Within the charters there is a cross-station ultimatum hiding in the shadows though. You could combine Radio 4 and 6 Music’s descriptions to write out: “It celebrates the spirit of music, the station should appeal to listeners seeking intelligent programmes which inform, educate and entertain.” Surely any BBC music-orientated station should be wanting to achieve those aims, at some level, all the time? Once again, the sensible thing to do seems to be to break things up into genres or decade of origin – both rudimentary, but at least not divisive?
An almost worse kickback from the listenership/demographic obsession is that artists get the very sharp end of this wedge. At least a 40-year-old isn’t physically blocked from turning on Radio 1, but good luck getting played on the station if you’re not luckily enough to have a fully realised music career by the age of 23.
The Guardian’s report from May last year confirmed an open secret, that Radio 1 looks at YouTube and Facebook stats like an alien trying to work out how the world they’ve just invaded works. The station that deals with ‘pop’ music is now following the lead of digital platforms rather than carving out its own voice, thinking it the best way to gauge what’s a good enough song to play to the radio. Along with this, there’s also a belief that the ‘target audience’ doesn’t want to listen to people older than themselves. The result? British artists over 25 (and it does seem to particularly affect British artists, older US acts such as Robin Thicke don’t suffer the same fate) get the chop. Dizzee Rascal? Chopped. La Roux? Chopped. Even one time ‘bigger than Oasis’ pop squeak Robbie Williams failed the age test upon his return.
Radio 1’s approach to picking music has created a beast that discriminates against colour and culture because ‘there are other stations for that’, and against anyone over the age of 25 because ‘there are other stations for that’. Just because the audience might, could be, or is young doesn’t mean you have to play to the lowest common denominator. Their breakfast show presenter is employed off the back of gems such as: “[Kate Bush’s gig] was the first gig I’ve been to where I wasn’t either talking or on my phone”, while one of their key new music presenters is well known for flat-out disliking female vocals. For a station that claims to have ‘the best DJs in the world’ and continues to tag itself as a music focused station, the trend to caring more about their presenters’ celebrity status and a potential but fictitious all-encompassing ‘youth listener’ is a worrying trend.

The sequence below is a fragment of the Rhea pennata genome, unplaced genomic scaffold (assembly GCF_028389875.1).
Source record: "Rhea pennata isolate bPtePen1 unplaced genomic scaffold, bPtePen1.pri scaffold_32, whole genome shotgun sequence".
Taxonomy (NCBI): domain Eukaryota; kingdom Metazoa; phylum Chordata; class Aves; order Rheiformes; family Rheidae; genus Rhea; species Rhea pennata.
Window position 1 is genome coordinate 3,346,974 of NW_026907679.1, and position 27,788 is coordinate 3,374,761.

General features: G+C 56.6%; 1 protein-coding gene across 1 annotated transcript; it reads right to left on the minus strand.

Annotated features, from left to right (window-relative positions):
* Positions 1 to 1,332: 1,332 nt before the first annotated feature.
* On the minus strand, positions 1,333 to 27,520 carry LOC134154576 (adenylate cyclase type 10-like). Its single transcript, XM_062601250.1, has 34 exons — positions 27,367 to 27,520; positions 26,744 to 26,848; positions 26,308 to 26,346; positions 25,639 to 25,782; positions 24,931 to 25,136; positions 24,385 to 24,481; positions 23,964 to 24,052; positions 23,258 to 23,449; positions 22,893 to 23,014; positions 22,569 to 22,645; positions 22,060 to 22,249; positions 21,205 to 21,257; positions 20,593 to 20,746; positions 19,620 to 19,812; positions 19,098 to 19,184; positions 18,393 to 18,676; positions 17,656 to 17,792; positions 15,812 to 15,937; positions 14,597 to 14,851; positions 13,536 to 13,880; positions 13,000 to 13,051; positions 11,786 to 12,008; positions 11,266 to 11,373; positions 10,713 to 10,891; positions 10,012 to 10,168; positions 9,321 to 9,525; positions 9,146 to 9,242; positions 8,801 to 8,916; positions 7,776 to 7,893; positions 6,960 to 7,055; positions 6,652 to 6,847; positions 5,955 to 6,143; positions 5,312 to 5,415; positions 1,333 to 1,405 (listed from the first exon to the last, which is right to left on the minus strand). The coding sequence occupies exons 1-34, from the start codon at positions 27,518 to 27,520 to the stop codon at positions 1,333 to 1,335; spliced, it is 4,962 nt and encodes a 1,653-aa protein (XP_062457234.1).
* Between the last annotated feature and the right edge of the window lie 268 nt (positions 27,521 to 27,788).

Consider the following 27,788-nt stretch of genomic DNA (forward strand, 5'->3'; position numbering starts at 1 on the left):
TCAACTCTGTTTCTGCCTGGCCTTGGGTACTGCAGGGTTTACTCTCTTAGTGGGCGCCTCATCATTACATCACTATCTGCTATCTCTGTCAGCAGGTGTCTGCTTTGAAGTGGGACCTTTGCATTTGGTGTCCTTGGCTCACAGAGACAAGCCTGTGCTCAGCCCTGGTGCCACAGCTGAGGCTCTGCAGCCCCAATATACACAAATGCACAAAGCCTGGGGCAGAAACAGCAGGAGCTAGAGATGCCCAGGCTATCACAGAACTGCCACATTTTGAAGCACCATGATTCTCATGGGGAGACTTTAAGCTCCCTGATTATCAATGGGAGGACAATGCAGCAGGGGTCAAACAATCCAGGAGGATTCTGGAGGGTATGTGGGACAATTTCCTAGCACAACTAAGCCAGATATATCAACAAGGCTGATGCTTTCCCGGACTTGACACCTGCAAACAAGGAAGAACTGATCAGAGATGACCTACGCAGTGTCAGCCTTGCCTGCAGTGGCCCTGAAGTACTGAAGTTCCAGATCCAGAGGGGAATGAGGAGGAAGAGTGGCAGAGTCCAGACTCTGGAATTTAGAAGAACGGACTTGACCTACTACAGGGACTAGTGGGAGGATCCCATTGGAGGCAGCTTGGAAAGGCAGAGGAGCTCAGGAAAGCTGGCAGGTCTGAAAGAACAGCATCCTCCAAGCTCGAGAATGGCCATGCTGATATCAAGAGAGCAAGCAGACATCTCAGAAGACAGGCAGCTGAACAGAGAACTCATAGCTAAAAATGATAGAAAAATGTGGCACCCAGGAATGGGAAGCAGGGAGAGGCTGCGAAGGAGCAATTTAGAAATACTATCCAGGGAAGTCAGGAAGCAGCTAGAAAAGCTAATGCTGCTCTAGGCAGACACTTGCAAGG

Maybe the the reason a lot of the BBC’s stations have a listenership around the mid-30s is because the entire country’s medium age is around the mid-30s, and is likely to rise against an ageing population. As will the medium ages of radio listeners generally.
There are plenty of individual shows across the BBC’s radio channels which genuinely do give avid and laissez faire music fans alike something to enjoy. But the BBC – anxious over evermore stringent budgets and delivery requirements from Government, while commercial competitors seek to edge them out of the picture – seem intent on sticking to a formula for playlists and station branding which seem well past their sell-by dates. With an essentially non-existent music TV schedule, the BBC could and should make its mark while it still has the popularity and the backing to do something exciting – get rid of its obsession with age and race, and (without wanting to get a bit too John Peel about it) get back to people picking songs for songs’ sake. Or in wording Radio 1 might understand: #dropthedemographics.